The Washington Post's Harold Meyerson says the Republicans hope voters will forget their handmaiden-ly treatment of Wall Street, but the Warren wing of the Democratic party is likely to make that impossible:
Scarcely had the Republicans taken their oaths last week when they sought to enact, under an urgency provision that required a two-thirds vote for passage, a delay of one Dodd-Frank provision — the Volcker Rule — that prohibits publicly insured banks from making bets with their own (that is, taxpayer-insured) funds on risky collateralized loan obligations. Dodd-Frank was enacted in 2010; the Securities and Exchange Commission has given the banks till 2017 to divest themselves of these positions; the Republicans, apparently believing that seven years didn’t give the banks enough time to dispose of this profitable paper, wanted to extend that to 2019. Since the bill required a two-thirds super-majority, Democrats were able to defeat it, but on Wednesday, Republicans again brought it to a vote, this time requiring just a simple majority for passage — and it passed.
But why the urgency? Why the rush to let the banks run amok, even before Republicans turn their attention to authorizing the Keystone XL pipeline, repealing Obamacare and reversing the president’s executive orders on immigration? Those are all causes, however, that Republicans want to highlight, for which their base is clamoring. Deregulating Wall Street, by contrast, isn’t high on the tea party’s to-do list, if it’s on it at all. By scurrying to give the banks what they want, Republicans can get it out of the way and hope that any public memory of this unseemly spectacle is eclipsed by the epic, more popular battles to come.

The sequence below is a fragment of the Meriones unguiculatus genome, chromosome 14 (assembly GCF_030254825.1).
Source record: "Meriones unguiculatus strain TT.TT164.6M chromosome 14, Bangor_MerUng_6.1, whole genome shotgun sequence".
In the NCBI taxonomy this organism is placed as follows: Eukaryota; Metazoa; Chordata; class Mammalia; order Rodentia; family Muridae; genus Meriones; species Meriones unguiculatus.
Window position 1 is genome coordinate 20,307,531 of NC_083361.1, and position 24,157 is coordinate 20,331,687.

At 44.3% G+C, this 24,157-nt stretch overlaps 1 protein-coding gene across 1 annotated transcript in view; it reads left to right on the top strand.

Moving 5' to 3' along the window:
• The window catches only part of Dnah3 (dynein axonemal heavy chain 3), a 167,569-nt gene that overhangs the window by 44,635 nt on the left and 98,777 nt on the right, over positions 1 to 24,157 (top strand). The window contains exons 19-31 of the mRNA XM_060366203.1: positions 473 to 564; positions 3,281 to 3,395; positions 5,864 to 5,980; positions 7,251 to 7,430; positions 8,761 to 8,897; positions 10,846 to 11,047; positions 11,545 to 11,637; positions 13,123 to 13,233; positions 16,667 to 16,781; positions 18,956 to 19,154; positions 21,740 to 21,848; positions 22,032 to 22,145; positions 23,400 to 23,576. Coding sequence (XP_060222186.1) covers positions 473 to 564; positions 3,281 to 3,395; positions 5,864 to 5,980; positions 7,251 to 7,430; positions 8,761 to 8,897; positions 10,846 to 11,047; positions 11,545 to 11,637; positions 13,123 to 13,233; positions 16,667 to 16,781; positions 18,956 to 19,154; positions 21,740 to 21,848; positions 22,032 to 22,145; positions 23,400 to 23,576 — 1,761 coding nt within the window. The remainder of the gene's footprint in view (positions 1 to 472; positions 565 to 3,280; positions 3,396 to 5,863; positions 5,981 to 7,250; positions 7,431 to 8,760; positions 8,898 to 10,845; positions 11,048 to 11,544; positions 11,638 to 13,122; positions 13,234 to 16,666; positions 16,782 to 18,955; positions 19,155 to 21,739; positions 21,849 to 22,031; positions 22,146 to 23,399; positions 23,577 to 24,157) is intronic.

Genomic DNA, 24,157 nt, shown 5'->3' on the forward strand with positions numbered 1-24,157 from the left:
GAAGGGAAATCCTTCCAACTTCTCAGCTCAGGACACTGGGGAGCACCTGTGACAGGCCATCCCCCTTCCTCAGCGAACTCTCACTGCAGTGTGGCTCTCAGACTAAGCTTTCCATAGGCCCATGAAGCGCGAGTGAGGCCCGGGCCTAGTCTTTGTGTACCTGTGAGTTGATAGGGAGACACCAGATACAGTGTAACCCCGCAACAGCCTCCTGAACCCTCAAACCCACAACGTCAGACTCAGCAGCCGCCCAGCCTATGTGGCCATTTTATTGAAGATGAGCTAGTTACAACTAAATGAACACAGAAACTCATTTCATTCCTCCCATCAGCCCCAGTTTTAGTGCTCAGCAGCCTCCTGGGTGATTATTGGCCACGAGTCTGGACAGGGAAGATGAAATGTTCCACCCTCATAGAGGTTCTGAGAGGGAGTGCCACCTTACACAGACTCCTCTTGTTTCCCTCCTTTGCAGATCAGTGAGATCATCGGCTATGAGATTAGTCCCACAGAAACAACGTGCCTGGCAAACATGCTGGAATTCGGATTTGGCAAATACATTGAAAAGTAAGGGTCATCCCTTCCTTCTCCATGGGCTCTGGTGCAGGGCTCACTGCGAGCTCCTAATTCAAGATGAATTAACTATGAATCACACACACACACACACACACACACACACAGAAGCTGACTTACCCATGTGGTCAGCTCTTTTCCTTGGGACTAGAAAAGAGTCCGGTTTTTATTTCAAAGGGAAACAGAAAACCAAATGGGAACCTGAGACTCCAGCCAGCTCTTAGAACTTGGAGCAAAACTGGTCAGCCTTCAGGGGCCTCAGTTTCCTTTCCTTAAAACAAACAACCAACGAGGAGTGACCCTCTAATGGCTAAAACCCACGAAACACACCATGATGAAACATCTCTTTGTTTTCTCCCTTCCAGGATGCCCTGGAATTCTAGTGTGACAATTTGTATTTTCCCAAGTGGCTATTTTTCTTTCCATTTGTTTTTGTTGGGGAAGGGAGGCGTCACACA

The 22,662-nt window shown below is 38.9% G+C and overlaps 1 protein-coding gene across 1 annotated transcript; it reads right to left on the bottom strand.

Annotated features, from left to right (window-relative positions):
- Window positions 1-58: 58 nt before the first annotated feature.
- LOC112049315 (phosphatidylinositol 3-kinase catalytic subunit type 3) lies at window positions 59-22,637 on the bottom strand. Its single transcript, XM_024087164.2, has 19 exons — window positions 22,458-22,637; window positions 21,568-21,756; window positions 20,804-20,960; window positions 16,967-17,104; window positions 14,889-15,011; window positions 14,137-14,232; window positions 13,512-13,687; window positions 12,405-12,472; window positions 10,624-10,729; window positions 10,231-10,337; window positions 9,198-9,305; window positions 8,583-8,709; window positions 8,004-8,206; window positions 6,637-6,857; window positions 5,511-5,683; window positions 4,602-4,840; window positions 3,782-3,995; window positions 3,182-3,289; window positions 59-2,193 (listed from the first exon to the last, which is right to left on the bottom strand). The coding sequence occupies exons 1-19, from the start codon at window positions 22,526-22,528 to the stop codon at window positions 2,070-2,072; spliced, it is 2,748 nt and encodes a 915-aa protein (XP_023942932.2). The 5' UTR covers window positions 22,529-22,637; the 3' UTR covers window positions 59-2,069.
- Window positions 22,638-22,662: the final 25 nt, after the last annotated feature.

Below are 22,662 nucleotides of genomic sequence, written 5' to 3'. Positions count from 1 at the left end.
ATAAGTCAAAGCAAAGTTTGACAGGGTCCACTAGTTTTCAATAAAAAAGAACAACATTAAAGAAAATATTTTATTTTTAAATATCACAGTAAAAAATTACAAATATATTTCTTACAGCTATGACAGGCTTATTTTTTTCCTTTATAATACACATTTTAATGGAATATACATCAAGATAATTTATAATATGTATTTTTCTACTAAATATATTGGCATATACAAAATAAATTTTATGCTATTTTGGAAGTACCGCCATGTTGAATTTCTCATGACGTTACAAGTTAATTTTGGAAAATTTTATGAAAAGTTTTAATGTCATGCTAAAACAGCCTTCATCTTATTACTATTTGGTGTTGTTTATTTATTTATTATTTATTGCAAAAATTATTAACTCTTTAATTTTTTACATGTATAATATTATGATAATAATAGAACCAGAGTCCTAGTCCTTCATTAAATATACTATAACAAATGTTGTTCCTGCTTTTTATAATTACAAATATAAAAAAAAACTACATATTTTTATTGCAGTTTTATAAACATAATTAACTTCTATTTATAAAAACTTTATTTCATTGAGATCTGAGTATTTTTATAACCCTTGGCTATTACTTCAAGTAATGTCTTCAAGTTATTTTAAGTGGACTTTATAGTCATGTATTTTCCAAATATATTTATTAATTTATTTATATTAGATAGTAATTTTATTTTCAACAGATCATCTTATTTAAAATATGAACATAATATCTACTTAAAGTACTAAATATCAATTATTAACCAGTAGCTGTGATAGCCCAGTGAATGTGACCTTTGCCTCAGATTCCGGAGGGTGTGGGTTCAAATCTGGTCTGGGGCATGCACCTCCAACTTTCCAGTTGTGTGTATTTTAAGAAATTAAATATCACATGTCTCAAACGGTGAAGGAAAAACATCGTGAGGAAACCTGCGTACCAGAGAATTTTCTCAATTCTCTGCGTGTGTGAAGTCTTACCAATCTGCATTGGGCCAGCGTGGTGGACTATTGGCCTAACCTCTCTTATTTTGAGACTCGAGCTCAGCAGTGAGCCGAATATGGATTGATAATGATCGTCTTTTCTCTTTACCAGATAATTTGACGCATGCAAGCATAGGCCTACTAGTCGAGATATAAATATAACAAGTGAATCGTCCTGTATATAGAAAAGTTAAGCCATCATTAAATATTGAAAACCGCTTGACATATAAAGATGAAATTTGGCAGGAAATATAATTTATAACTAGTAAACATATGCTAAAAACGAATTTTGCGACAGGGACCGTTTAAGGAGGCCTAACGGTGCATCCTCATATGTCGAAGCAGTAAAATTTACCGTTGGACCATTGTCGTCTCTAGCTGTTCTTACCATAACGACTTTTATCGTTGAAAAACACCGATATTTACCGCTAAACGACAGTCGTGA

By pushing mega-bank welfare to the head of the line, Republicans also sent a clear signal to Wall Street that they’ll do whatever it takes to further feather the bankers’ nests. In return, they doubtless anticipate that the financial sector’s support for the GOP will continue to soar, even as its support for Democrats has slumped. In the early ’90s, Wall Street split its donations to the two parties’ candidates almost evenly, but in recent years it has favored the GOP. According to the Center for Responsive Politics, in 2012, 68 percent of the contributions from the financial, insurance and real estate industries went to Republicans; in 2014, it was 62 percent. And since the financial sector is the largest donor to federal campaigns — it has invested a tidy $3.8 billion in candidates since 1990, $1.4 billion more than any other industry — the GOP’s scramble to court Wall Street is rooted in cold financial logic.